Photo Credit: Gregory Pappas (Unsplash)

Exam season is a time of stress, overworking, and a lack of sleep for most students as they sacrifice their social life for grades.

Not only do students do this for exams, but for their deadlines as well.

However, sleep is important as it boosts immunity, helps with pain tolerance, and plays an important role in memory.

A lack of sleep can affect mood, motivation and productivity.

Yasmin King, a University of Nottingham student, said: “I’m always working up to the last minute so have pulled some rather late nights for the few essays and dissertation deadlines that medical students do get.”

Yasmin is not alone, with many other students delaying sleep to reach a deadline, or get work done.

However, adults, according to the NHS website, need from seven to 9 hours of sleep.

Despite some students getting this much sleep, a lack of a sleep schedule can make sleep harder to come by.

People should be going to bed and waking up at around the same time each day to teach your body to sleep better.

Yasmin doesn’t do this, and is most likely not alone in their habits.

Their sleep may be consistent in the amount of hours they get but Yasmin may sleep from 11pm to 7am or 2am to 10am.

Eight hours seems to work best for them, but that’s an average, not a recommendation.

Some people may find seven hours better for them, or nine.

A lot of this information can be found on the internet for those curious, but there may not be that information everywhere for people, especially students, to find.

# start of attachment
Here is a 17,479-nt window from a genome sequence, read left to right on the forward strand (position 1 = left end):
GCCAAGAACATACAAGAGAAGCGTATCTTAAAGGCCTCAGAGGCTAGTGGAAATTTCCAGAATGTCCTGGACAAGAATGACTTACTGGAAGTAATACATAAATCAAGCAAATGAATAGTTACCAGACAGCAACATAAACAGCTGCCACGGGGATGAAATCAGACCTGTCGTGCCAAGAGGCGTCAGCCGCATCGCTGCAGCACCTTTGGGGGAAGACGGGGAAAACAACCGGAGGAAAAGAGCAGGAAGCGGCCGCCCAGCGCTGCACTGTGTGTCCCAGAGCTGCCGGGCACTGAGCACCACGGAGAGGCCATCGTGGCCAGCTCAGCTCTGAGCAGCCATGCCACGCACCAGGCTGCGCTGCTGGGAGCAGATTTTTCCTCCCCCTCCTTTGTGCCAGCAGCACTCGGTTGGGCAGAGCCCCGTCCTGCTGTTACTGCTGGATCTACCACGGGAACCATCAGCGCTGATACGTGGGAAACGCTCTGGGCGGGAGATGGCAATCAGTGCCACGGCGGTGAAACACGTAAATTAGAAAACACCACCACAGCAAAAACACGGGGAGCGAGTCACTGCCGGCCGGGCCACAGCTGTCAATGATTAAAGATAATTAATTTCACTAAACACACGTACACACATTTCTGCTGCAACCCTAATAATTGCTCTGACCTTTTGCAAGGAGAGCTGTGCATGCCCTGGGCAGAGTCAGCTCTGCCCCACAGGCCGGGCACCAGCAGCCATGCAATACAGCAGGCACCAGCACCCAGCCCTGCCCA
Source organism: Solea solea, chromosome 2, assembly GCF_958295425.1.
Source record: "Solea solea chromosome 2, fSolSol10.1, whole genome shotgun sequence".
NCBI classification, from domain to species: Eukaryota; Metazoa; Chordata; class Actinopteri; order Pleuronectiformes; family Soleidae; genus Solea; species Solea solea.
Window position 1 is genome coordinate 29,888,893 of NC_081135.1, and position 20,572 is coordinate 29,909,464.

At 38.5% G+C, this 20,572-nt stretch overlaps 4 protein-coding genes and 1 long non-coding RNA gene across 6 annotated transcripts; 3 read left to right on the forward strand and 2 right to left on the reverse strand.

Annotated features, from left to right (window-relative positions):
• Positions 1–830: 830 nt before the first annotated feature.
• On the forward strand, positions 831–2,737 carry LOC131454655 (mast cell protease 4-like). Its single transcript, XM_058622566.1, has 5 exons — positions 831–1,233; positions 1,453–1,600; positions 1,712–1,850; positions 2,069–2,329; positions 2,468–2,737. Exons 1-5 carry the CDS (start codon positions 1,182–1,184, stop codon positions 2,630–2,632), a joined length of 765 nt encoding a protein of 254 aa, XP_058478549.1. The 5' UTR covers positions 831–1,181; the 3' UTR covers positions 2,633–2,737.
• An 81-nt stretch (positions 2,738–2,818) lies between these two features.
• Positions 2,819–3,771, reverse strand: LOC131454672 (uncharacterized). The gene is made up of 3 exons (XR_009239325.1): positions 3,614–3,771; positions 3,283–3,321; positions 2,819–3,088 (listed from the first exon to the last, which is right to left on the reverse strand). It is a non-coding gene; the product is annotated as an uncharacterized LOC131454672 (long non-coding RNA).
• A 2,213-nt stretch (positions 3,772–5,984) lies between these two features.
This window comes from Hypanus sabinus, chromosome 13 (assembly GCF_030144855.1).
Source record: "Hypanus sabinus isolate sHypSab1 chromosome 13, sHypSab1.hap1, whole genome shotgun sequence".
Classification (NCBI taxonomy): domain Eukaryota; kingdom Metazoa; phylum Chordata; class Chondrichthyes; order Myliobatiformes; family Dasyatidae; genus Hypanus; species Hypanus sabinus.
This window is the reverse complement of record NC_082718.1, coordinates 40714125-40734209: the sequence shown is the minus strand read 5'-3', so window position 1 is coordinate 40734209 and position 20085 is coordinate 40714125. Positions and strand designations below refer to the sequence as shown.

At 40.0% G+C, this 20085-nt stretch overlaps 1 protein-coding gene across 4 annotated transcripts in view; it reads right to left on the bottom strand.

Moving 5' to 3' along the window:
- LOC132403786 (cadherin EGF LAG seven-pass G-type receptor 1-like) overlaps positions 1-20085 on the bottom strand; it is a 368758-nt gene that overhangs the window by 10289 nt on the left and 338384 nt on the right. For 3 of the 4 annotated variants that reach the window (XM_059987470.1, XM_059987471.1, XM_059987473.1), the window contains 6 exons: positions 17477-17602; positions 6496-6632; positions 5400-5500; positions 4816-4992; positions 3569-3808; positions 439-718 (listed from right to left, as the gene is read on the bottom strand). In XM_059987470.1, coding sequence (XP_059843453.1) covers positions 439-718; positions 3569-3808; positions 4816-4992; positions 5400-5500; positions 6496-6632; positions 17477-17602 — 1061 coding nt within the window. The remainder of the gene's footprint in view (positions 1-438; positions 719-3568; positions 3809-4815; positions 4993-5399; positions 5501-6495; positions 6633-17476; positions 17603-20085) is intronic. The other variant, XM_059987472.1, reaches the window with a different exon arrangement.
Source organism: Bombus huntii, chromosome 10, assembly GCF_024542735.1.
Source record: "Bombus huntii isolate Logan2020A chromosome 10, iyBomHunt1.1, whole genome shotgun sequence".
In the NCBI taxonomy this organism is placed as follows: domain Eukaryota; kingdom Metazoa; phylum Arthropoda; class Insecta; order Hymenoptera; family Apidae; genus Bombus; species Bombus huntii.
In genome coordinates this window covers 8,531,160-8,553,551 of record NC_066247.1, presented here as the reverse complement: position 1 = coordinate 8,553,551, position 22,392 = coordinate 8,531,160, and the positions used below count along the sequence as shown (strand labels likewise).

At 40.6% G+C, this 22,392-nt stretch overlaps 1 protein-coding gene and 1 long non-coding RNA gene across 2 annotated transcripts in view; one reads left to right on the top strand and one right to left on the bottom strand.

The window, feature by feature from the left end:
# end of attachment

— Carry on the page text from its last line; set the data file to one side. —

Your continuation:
Yasmin said, in reference to support: “I don’t think it’s necessarily talked about enough in the general community.

“I’ve been very aware of it having been a medical student and being interested in psychology but I don’t know how much its covered in the wider student population.”

“There is a high amount of pressure to perform and attend, with poor welfare support.”
Yasmin King, University of Nottingham medical student

Yasmin mentioned that their sleep can affect their productivity, anything less than seven hours for them results in an unproductive day.

They said: “There is a high amount of pressure to perform and attend, with poor welfare support.”

Amalia Ried, a Nottingham Trent University student, said: “Going to sleep is so hard. I go to sleep thinking about everything I need to do, everything that I need to work on, everything else.

“Then I wake up and I can’t get myself out of bed because I know it’s just another day of just however many hours in the library.”

She also agreed that there wasn’t enough support in place.

Amalia, like many other students have skipped sleep, or delayed it to make sure that they meet a deadline and has seen a change in their productivity because of this.

They can’t bring themselves to do the same amount of work when tired and it doesn’t help that their sleeping habits have seemed to get worse with the transition to university.

She snoozes her alarm more, gets up later than she used to, and struggles to get up early more.

She added: “I know so many people who sacrificed their sleep to get something done, or to do something, and I don’t think people realise how your physical wellbeing, or memory is effected.

“I feel like more needs to be put out there.”

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